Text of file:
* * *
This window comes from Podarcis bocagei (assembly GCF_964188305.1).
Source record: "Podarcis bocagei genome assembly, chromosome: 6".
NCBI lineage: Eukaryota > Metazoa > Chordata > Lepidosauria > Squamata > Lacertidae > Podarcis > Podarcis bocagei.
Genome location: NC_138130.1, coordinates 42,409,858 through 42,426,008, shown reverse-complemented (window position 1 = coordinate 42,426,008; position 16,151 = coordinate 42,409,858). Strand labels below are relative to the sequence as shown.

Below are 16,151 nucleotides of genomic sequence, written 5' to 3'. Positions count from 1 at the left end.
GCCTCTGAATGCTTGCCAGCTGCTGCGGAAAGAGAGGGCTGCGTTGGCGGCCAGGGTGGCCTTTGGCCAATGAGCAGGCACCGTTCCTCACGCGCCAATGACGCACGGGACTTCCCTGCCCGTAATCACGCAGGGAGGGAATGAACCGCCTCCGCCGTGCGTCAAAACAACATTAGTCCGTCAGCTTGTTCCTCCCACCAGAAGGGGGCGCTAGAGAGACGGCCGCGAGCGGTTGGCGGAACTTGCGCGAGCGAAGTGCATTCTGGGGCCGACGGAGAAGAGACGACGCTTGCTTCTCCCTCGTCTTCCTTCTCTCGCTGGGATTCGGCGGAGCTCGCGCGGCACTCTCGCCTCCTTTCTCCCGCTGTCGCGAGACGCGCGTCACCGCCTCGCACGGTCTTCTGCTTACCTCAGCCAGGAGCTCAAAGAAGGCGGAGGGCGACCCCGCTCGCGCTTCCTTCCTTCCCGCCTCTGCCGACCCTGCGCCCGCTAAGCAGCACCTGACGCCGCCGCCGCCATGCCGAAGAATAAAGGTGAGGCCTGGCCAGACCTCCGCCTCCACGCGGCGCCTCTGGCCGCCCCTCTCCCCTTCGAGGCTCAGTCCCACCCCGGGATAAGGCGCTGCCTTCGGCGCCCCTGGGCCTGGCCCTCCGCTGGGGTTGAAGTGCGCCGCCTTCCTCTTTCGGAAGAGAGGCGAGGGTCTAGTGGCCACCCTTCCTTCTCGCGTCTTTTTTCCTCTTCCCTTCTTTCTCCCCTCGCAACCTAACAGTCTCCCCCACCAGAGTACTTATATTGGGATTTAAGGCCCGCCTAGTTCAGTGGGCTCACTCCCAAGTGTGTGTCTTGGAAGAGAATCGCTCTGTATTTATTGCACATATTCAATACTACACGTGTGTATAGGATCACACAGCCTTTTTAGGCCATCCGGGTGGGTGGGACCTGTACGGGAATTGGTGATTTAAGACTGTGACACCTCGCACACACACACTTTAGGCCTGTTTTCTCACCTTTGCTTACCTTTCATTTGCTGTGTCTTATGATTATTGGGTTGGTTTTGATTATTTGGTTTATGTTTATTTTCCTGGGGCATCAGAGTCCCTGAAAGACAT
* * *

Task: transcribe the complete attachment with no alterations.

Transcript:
This window comes from Podarcis bocagei (assembly GCF_964188305.1).
Source record: "Podarcis bocagei genome assembly, chromosome: 6".
NCBI lineage: Eukaryota > Metazoa > Chordata > Lepidosauria > Squamata > Lacertidae > Podarcis > Podarcis bocagei.
Genome location: NC_138130.1, coordinates 42,409,858 through 42,426,008, shown reverse-complemented (window position 1 = coordinate 42,426,008; position 16,151 = coordinate 42,409,858). Strand labels below are relative to the sequence as shown.

Below are 16,151 nucleotides of genomic sequence, written 5' to 3'. Positions count from 1 at the left end.
GCCTCTGAATGCTTGCCAGCTGCTGCGGAAAGAGAGGGCTGCGTTGGCGGCCAGGGTGGCCTTTGGCCAATGAGCAGGCACCGTTCCTCACGCGCCAATGACGCACGGGACTTCCCTGCCCGTAATCACGCAGGGAGGGAATGAACCGCCTCCGCCGTGCGTCAAAACAACATTAGTCCGTCAGCTTGTTCCTCCCACCAGAAGGGGGCGCTAGAGAGACGGCCGCGAGCGGTTGGCGGAACTTGCGCGAGCGAAGTGCATTCTGGGGCCGACGGAGAAGAGACGACGCTTGCTTCTCCCTCGTCTTCCTTCTCTCGCTGGGATTCGGCGGAGCTCGCGCGGCACTCTCGCCTCCTTTCTCCCGCTGTCGCGAGACGCGCGTCACCGCCTCGCACGGTCTTCTGCTTACCTCAGCCAGGAGCTCAAAGAAGGCGGAGGGCGACCCCGCTCGCGCTTCCTTCCTTCCCGCCTCTGCCGACCCTGCGCCCGCTAAGCAGCACCTGACGCCGCCGCCGCCATGCCGAAGAATAAAGGTGAGGCCTGGCCAGACCTCCGCCTCCACGCGGCGCCTCTGGCCGCCCCTCTCCCCTTCGAGGCTCAGTCCCACCCCGGGATAAGGCGCTGCCTTCGGCGCCCCTGGGCCTGGCCCTCCGCTGGGGTTGAAGTGCGCCGCCTTCCTCTTTCGGAAGAGAGGCGAGGGTCTAGTGGCCACCCTTCCTTCTCGCGTCTTTTTTCCTCTTCCCTTCTTTCTCCCCTCGCAACCTAACAGTCTCCCCCACCAGAGTACTTATATTGGGATTTAAGGCCCGCCTAGTTCAGTGGGCTCACTCCCAAGTGTGTGTCTTGGAAGAGAATCGCTCTGTATTTATTGCACATATTCAATACTACACGTGTGTATAGGATCACACAGCCTTTTTAGGCCATCCGGGTGGGTGGGACCTGTACGGGAATTGGTGATTTAAGACTGTGACACCTCGCACACACACACTTTAGGCCTGTTTTCTCACCTTTGCTTACCTTTCATTTGCTGTGTCTTATGATTATTGGGTTGGTTTTGATTATTTGGTTTATGTTTATTTTCCTGGGGCATCAGAGTCCCTGAAAGACAT